By: Lucia Moses
Krenek Out, Kosner In
In the latest management change to roil the New York Daily News, Sunday
Editor Edward Kosner was named top editor yesterday, becoming the fifth
person to hold the post in seven years. He replaces Debby Krenek, who
was the first woman to run the newsroom at the nation’s sixth-largest
Kosner, 62, is a former editor of Newsweek and New York magazines. He
joined the Daily News in November 1998 and was tapped to revamp the
tabloid’s flagging Sunday edition last year. Under the new setup,
Editorial Page Editor Michael Goodwin, 50, becomes Kosner’s second-in-
command, with the title of senior executive editor. No replacements
were named for the Sunday editor or editorial page editor jobs.
In a press release, Co-Publisher Mortimer Zuckerman praised Kosner for
his ‘energy, creativity, focus, and integrity’ and said Goodwin has
brought the editorial and Op-Ed pages to a level of national
prominence, winning two Pulitzer Prizes.
Zuckerman said in the release that Krenek recently informed him that
she ‘would like to pursue other opportunities.’ He praised her
contributions, noting that she oversaw a number of strong investigative
series and that the Daily News won a Pulitzer for columnist Mike
McAlary’s exposure of police brutality under her tenure.
Word around the newsroom, however, is that she was forced out.
Speculation began when the Daily News’ rival New York Post reported in
a gossip column March 20 that Kosner was about to be named editor. A
12-year veteran of the paper, Krenek was named to the top spot in late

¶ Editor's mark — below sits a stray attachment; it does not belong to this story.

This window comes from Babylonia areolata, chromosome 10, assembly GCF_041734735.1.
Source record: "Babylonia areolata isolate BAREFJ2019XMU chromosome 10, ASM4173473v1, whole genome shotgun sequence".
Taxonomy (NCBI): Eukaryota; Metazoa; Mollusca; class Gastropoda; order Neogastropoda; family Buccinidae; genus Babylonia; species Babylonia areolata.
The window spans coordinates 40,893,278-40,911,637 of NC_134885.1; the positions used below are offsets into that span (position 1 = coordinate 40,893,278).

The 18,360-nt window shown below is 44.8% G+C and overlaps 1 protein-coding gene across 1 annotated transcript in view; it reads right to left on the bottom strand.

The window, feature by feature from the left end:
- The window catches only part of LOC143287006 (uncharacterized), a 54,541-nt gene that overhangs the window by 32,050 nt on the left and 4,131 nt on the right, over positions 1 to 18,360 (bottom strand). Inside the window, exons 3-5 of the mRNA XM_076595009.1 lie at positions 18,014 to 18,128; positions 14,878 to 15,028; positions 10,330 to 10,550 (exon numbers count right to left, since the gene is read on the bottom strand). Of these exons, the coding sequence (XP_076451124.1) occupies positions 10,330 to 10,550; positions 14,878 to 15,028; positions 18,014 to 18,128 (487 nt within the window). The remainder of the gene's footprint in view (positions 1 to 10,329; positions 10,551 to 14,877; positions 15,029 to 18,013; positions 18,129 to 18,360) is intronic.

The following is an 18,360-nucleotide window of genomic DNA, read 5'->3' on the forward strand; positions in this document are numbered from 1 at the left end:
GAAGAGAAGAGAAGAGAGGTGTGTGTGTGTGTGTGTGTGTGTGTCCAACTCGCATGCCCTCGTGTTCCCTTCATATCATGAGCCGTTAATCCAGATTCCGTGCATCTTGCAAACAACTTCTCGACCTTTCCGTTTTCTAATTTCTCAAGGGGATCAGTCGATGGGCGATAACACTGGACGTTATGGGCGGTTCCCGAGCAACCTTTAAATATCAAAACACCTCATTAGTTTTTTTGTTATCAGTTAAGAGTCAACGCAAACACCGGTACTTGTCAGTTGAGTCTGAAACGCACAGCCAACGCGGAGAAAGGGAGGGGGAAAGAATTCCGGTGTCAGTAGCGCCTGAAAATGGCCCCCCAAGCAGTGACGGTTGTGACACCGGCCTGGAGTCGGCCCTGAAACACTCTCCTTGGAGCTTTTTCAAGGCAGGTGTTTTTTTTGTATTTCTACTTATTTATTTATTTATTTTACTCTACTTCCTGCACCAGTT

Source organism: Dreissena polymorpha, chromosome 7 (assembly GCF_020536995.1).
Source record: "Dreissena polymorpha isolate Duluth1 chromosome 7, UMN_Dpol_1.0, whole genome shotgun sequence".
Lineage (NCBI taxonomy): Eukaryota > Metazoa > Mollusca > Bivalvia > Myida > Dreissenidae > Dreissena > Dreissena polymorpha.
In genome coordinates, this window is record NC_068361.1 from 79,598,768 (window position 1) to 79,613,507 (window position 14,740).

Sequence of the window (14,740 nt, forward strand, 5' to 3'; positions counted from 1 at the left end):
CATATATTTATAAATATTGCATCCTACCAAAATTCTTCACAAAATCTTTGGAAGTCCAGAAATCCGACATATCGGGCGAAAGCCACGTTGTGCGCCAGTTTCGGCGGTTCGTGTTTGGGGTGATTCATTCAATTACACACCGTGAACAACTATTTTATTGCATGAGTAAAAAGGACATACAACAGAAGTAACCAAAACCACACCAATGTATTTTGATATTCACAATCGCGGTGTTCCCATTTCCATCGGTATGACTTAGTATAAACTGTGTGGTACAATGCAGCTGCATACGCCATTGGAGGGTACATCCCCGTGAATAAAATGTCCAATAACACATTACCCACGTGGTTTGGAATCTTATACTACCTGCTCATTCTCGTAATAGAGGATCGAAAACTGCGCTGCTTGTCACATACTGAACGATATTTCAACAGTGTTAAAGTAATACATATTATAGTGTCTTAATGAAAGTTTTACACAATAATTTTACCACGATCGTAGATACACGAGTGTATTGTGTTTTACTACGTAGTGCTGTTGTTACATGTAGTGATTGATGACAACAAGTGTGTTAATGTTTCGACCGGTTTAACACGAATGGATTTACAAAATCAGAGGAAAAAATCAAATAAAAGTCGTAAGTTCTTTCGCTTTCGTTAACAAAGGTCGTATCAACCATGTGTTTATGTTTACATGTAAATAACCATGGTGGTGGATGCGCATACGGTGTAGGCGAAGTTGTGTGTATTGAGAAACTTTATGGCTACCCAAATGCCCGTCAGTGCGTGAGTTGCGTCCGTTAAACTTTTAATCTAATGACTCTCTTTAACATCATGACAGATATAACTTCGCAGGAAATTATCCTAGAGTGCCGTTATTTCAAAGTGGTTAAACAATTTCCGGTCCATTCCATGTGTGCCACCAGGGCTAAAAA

1997 following the eight-month tenure of famed journalist Pete Hamill.
Well-liked by the staff, she received sustained applause during an
emotional farewell yesterday.
Joe Calderone, who heads the paper’s investigations unit, says Krenek
was supportive of investigative projects and had an overall calming
influence on the paper. ‘She made it a better place to work,’ he says.
‘I know she had a deep feeling for the paper.’
It remains to be seen what further changes, if any, will come under
Kosner. As Sunday editor and relative newcomer to the paper, Kosner is
unknown to many staffers. The revamped Sunday edition was run separate
from the daily edition, and the two had a sometimes antagonistic
relationship as staffers and editors occasionally competed for the same
One news staffer didn’t expect significant staff changes. ‘If you look
at Kosner’s history, you won’t find a lot of dead bodies in his wake,’
the staffer says. ‘Ultimately, I think Kosner is a smart guy, capable
of seeing the big picture, and seeing different shades and angles that
can make a story interesting.’
Management changes at the Daily News haven’t been limited to the
editor’s seat. In January, Zuckerman’s partner, Fred Drasner, turned
over daily operations to Les Goodstein, who was elevated to president
and chief operating officer from associate publisher.
In one of a shrinking number of competitive newspaper markets, the
Daily News is ahead of the Post, but, like many papers, is losing
circulation. Daily sales were down 3% to 701,831 in the six months
ended Sept. 30 while the Post gained 0.15% to 438,158.
Lucia Moses (firstname.lastname@example.org) is
associate editor for Editor & Publisher magazine.
(c) Copyright 2000, Editor & Publisher